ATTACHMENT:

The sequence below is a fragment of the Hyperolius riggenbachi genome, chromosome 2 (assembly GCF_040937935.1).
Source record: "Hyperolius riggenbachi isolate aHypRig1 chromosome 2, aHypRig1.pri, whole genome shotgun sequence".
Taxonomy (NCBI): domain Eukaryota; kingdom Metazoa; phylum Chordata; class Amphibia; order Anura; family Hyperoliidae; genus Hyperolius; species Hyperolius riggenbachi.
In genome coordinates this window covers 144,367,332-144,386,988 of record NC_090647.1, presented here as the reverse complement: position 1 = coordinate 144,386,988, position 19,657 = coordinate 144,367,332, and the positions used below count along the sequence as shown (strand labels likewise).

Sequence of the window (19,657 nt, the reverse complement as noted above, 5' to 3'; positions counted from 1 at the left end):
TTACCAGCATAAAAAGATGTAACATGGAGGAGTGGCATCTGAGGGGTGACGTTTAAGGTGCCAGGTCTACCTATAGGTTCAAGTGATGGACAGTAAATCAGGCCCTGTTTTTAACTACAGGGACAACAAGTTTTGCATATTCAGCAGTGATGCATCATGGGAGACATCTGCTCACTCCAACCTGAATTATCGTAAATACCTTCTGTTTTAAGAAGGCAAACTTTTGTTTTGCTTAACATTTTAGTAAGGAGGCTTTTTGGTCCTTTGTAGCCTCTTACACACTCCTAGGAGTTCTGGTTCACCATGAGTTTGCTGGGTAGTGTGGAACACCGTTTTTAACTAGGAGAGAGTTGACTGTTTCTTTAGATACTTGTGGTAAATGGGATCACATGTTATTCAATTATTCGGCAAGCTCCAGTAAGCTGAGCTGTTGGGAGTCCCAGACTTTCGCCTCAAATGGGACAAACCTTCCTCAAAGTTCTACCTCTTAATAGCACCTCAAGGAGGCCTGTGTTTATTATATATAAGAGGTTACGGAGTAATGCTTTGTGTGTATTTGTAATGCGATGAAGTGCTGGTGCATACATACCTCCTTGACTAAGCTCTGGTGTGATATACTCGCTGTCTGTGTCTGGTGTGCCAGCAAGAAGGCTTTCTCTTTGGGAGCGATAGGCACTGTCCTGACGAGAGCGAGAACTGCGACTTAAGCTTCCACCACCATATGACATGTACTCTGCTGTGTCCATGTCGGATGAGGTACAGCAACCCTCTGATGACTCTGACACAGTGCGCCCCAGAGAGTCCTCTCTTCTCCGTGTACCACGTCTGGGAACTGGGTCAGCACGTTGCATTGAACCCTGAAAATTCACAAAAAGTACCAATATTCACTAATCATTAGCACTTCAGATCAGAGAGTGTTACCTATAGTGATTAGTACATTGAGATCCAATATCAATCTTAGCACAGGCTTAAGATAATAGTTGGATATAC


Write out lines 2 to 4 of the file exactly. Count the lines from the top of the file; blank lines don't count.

Source record: "Hyperolius riggenbachi isolate aHypRig1 chromosome 2, aHypRig1.pri, whole genome shotgun sequence".
Taxonomy (NCBI): domain Eukaryota; kingdom Metazoa; phylum Chordata; class Amphibia; order Anura; family Hyperoliidae; genus Hyperolius; species Hyperolius riggenbachi.
In genome coordinates this window covers 144,367,332-144,386,988 of record NC_090647.1, presented here as the reverse complement: position 1 = coordinate 144,386,988, position 19,657 = coordinate 144,367,332, and the positions used below count along the sequence as shown (strand labels likewise).